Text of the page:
Sunday, June 16, 2024

Hurricane Norma strengthens on path towards Baja peninsula

Tropical Storm Norma was upgraded to hurricane status on Wednesday afternoon after it rapidly strengthened well off the Colima and Michoacán coasts, according to Mexico’s National Meteorological Service (SMN) and the U.S.-based National Hurricane Center (NHC).

Intense rain was expected in several western states, but with the center of the hurricane 545 kilometers southwest of Manzanillo, Colima as of 3 p.m. MDT Tuesday, the NHC noted that “there are no coastal watches or warnings in effect.” 

Map of Hurricane Norma's projected wind speeds
Norma’s sustained winds have now reached an average of 130 kmh (National Hurricane Center)

The hurricane is expected to hit Guerrero, Michoacán, Jalisco and Colima with intense, occasional rains, and cause heavy rains in Nayarit, the SMN noted. In addition, winds with gusts of 59 to 80 km/h are expected in Guerrero, Michoacán and Colima, along with waves of 1.8 to 3.9 meters and possible formation of waterspouts.

On Tuesday morning at 9 a.m., Norma had sustained winds of 109 to 112 km/h, gusts of 140 km/h and its moving speed had decreased. By the next report at 3 p.m., its sustained winds had increased to 130 km/h, with gusts of 157 km/h.

Norma qualified as a Category 1 hurricane by having winds of 119 to 152 km/h, with swells that “are likely to cause life-threatening surf and rip current conditions,” the NHC noted. Its hurricane-force winds extended outward up to 35 kilometers (25 miles) from the center, with tropical-storm-force winds extended outward up to 220 kilometers (140 miles).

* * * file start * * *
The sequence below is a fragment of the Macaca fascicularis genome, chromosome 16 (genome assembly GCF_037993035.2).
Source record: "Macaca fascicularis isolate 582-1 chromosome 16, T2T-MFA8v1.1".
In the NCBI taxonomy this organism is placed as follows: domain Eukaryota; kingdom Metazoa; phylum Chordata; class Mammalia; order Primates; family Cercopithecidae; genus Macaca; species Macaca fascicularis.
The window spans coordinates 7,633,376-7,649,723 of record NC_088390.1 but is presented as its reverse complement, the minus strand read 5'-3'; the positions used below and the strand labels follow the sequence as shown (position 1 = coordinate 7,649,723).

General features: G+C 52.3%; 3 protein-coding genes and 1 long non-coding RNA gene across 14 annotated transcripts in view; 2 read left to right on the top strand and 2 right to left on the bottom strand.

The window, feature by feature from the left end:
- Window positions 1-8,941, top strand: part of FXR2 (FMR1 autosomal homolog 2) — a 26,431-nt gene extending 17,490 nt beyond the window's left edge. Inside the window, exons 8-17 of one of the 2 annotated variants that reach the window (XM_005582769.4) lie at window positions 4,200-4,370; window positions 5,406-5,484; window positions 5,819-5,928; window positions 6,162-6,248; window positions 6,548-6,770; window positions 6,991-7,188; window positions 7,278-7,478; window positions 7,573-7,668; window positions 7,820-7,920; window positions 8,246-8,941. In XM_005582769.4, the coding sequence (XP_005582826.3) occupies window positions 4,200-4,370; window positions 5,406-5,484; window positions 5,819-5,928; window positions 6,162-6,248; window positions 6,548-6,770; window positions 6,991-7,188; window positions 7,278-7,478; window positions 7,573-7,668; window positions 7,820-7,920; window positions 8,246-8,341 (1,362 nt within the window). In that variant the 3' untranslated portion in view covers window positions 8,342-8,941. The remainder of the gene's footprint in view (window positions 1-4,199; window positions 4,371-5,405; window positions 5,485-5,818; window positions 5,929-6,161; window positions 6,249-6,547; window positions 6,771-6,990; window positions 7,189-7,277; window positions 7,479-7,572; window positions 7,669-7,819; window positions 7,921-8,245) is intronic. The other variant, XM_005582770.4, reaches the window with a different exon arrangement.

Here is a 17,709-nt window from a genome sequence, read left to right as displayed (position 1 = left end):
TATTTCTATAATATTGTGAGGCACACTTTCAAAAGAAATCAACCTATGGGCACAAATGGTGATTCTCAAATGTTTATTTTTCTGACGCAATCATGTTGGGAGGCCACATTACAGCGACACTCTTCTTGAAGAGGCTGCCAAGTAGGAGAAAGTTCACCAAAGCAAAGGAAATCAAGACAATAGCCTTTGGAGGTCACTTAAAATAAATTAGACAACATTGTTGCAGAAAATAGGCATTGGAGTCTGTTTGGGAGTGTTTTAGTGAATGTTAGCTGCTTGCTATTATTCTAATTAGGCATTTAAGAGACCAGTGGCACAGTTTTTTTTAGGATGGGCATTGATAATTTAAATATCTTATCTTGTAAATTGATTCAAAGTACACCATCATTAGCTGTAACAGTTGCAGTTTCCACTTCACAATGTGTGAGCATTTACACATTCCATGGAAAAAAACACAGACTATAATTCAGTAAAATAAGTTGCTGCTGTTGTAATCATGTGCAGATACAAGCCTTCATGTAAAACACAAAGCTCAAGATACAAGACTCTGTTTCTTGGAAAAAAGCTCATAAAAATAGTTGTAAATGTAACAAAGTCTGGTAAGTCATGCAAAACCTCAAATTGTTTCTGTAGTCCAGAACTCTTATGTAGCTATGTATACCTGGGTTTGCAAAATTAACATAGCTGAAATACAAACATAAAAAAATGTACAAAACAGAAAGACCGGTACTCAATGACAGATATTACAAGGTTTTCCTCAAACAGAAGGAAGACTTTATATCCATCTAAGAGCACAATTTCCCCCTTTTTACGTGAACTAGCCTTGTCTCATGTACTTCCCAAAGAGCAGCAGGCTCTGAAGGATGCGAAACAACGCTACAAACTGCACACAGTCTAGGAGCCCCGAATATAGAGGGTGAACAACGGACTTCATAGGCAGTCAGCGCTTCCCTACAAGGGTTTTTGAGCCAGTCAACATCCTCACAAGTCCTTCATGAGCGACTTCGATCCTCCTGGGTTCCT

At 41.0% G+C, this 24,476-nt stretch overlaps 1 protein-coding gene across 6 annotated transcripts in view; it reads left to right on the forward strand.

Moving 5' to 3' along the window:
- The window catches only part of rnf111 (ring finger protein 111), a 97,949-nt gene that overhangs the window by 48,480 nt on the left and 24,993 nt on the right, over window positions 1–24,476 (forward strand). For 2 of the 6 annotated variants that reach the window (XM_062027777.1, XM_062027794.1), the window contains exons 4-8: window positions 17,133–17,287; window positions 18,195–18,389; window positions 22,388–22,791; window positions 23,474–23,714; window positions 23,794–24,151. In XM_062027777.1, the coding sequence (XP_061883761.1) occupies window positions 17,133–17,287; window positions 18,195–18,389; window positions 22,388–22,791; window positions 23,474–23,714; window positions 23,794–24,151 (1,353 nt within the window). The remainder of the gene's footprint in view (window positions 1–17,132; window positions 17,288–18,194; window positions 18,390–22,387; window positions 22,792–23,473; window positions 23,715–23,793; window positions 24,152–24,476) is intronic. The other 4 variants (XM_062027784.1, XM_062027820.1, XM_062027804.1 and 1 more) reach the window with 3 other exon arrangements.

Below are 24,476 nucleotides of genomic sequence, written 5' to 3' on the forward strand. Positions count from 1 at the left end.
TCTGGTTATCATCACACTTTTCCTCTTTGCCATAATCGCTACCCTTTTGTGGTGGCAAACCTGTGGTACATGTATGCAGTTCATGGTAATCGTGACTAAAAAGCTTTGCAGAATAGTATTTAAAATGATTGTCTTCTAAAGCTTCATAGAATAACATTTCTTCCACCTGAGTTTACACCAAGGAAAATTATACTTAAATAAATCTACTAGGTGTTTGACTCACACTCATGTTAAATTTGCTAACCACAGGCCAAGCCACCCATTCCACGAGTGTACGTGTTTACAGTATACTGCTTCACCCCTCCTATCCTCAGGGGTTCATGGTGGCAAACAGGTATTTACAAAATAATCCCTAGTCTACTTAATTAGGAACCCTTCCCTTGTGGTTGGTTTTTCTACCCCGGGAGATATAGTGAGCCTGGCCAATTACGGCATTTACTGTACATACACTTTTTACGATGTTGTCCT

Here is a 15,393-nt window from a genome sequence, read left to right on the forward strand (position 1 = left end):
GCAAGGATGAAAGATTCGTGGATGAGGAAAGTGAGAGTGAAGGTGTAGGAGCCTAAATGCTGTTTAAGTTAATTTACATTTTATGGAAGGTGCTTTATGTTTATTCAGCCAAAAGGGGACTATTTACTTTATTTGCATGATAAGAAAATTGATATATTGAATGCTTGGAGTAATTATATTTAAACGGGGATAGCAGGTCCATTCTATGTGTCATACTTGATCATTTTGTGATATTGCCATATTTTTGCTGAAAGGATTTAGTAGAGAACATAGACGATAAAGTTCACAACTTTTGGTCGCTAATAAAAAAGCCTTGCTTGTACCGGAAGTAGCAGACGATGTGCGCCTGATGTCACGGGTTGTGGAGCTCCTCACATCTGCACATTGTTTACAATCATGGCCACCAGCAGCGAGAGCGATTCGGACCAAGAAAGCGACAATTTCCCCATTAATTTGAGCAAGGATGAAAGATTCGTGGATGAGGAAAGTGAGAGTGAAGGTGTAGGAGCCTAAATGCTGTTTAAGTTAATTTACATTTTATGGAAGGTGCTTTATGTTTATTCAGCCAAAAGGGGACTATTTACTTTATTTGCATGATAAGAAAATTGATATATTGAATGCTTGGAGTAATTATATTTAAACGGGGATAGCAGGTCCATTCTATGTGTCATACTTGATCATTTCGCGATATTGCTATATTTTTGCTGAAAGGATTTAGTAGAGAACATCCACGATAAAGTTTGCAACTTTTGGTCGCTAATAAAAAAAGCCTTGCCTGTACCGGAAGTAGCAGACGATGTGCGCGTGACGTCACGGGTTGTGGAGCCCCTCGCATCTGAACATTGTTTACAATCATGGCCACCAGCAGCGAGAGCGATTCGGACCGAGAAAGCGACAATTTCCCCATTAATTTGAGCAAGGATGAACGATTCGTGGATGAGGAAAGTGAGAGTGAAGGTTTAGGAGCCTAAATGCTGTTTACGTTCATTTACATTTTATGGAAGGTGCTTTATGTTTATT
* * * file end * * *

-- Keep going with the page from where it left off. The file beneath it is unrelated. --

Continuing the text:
According to the SMN model, the hurricane could reach Category 3 status (179 to 208 km/h) or beyond on Thursday as it makes its way toward the Baja Peninsula, but gradual weakening is forecast on Friday and Saturday.

Map of Hurricane Norma's projected wind arrival time
Tropical storm-force winds are projected to hit the Baja Peninsula by Friday morning (National Hurricane Center).

Norma isn’t expected to move directly over land until Monday morning, but the NHC said the potential track of the storm has “greater-than-normal uncertainty.”

That may be  because of what happened with Hurricane Lidia earlier this month. After tracking as a tropical storm parallel to and well off Mexico’s Pacific Coast, Lidia rapidly intensified and took a sharp right turn toward the state of Jalisco, peaking as a Category 4 hurricane. It battered the coast and killed at least one person.

Still reeling from damage caused by Lidia, the state of Colima began feeling the presence of Norma on Tuesday with intense rain, particularly in the coastal municipalities of Manzanillo, Armería and Tecomán.

With reports from Milenio and Reuters


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